Anthony Martinelli looked despairing and shook his head as he offered the answer John of Gaunt to a question requiring the father of Henry IV. Which was of course the correct answer. Names or terms beginning with three consecutive letters of the alphabet promised much for the bonus set, and the two they managed took their score to 35. Cameron Quinn buzzed too early again, and then hesitated when asked in which Italian province Bari and Brindisi can be found. Anthony Martinelli correctly answered Puglia. Linear algebra offered me little, but hey, on this sort of question if you just keep answering 0 you’ll often get a point. So I got one, while Caius took a full set. The gap was down to 10 points, and it was starting to look as if Caius had weathered the opening storm from Magdalen. Neither team knew the term super plasticity, so we moved on. Tannenberg – two battles – escaped both teams as well. Cameron Quinn, so impressive in previous matches, had been a little off his game in this show up to this point. However he took a brilliantly quick buzz on a William Morris pattern to supply the correct answer of strawberry. Endangered species brought two bonuses, and led us onto an unmistakeable wee snatch of Mendelssohn’s Italian Symphony. Ted Loveday took his first starter of the night on that one. More classical pieces followed, and they identified 2 of them. Now, I don’t know how I knew that the thinnest material is graphene, but I did. That didn’t matter – but it mattered that High Binnie knew it, and was in for it very quickly too. Travel writing in the 18th century provided a gettable set, and Magdalen managed 1 – confusing their Jonsons with their Boswells. Michael Taylor took a good UC starter for the next, working out that if you add the 2nd Empire to the 5th Republic you get 7. Abolished cabinet posts brought a full house, and the gap was now down to a mere 5 points. Nobody recognised a quote from John Steinbeck, and so we moved on to the next starter. Now, the phrase uncanny valley means nowt to me, and Cameron Quinn supplied it so quickly to the next starter that I can offer you little else but the amplification from JP – It’s when a robot becomes so humanlike that it bothers you. Very good buzz. Computer technology, and acronyms didn’t do much for Magdalen. The only one I knew was BASIC. Hugh Binnie knew that if you roll two fair six sided dice the probability that the combined score will be 10 or higher is one in six. Well, that’s good to know. Kings of France was the subject of the bonuses, and Magdalen took just the one. Which meant that just after the 20 minute mark they led by 130 – 100. You still sensed that the force was with Magdalen, but Caius had staged a splendid fightback, and it was still anybody’s game.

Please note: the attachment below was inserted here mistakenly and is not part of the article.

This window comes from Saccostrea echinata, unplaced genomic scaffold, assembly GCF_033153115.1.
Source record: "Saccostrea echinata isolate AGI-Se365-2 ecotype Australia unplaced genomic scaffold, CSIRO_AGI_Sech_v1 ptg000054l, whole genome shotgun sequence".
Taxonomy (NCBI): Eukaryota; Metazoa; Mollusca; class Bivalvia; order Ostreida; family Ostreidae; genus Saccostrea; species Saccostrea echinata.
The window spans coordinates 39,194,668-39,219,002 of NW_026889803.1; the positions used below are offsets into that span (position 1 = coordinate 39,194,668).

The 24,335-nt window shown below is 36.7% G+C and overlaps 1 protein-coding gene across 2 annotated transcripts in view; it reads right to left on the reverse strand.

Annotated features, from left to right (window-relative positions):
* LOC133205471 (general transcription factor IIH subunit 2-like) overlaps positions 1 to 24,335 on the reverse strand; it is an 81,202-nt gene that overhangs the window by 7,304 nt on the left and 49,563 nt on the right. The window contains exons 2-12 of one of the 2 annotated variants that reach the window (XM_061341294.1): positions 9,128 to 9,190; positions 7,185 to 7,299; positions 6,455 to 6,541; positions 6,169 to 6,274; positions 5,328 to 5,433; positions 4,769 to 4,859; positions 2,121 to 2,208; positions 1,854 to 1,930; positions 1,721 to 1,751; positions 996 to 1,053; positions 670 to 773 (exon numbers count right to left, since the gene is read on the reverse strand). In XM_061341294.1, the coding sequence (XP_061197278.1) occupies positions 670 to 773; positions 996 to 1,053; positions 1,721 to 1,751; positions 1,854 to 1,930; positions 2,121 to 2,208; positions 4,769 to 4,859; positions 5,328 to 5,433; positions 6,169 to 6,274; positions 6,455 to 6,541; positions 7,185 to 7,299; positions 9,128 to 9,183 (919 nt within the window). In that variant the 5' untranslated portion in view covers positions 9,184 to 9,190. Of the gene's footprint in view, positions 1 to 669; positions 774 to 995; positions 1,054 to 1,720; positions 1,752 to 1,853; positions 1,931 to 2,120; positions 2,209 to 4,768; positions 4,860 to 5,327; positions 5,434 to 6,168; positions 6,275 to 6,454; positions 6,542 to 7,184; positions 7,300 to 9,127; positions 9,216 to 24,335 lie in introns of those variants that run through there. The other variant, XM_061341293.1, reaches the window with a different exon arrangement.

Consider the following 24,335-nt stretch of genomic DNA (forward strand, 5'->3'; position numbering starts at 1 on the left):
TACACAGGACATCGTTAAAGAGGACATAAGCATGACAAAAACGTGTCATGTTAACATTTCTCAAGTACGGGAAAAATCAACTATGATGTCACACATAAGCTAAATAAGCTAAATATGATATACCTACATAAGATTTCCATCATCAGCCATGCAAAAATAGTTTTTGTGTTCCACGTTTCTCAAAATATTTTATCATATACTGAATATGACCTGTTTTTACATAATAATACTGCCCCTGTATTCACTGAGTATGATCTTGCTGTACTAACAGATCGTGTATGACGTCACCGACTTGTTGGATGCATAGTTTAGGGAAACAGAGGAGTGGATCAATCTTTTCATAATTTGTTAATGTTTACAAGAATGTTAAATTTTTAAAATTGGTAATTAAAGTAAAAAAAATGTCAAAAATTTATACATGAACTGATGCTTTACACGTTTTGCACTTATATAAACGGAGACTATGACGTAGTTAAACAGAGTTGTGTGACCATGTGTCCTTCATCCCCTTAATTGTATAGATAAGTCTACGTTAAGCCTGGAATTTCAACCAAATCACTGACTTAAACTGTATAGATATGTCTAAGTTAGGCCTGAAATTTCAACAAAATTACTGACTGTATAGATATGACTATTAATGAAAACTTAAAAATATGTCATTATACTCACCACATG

Michael Taylor wiped out 10 points of the lead, knowing that the Duke of Windsor had been the Governor of the Bahamas. 11ths in a list provided a full set, which wiped out another 15. The lead was again down to 5 points. Now, for the second picture starter I knew that the major religious reformer of the 17th century we could see absolutely wasn’t Martin Luther, so guessed Jean Calvin. Ted Loveday didn’t know it wasn’t Martin Luther, so he gave that a lash, and I can’t blame him for that. This let Cameron Quinn in. More of the same followed of which Magdalen managed one. For the next starter we were all asked for the surname of a group of writers including the author of The Heart of Midlothian. Ted Loveday won the buzzer race to answer – Scott. Nuclear power generation offered three questions that were all gettable, but, with the chance to take the lead they could only manage one. Ted Loveday took a good buzz for the next starter, though, with the word paraclete, and they were now in the lead for the first time. People born in Barcelona brought a further 10 points. Anthony Martinelli also knew spiracles on arthropods for the next starter. Cities in the Bible brought two more correct answers, and remarkably, Caius now had a 35 point lead with about two and a half minutes to go. What a good match. Michael Taylor knew that corgi is a Welsh word. Da iawn! Ardderchog! Sometime homophones brought a timely full house. Hugh Binnie played a captain’s innings for Magdalen, buzzing in to identify Dorset Blue Vinney as cheese. Currencies they needed a full house on but only took one. Cameron Quinn was in too quickly for the author of the 1689 work Two Treatises of Government, and you wondered whether that was just about it for Magdalen. Ted Loveday gave the correct answer of John Locke. That was all we had time for. A terrific fightback by a team inspired by the never say die attitude of their captain saw Gonville and Caius winners by 215 to 155. That gap of 60 points is a little flattering, but what a competition. Very well played Gonville and Caius – bad luck Magdalen, but you can still make the semis.
Jeremy Paxman Watch
When Jeremy Warner offered B rather than H for the countries, he just sat there for a moment or two with a look, almost of disgust, upon his face. Look, Jez, it’s called pressure, ok?
Interesting Fact That I Didn’t Already Know Of The Week
Uncanny Valley is a phrase used for when a robot becomes so humanlike that it bothers you.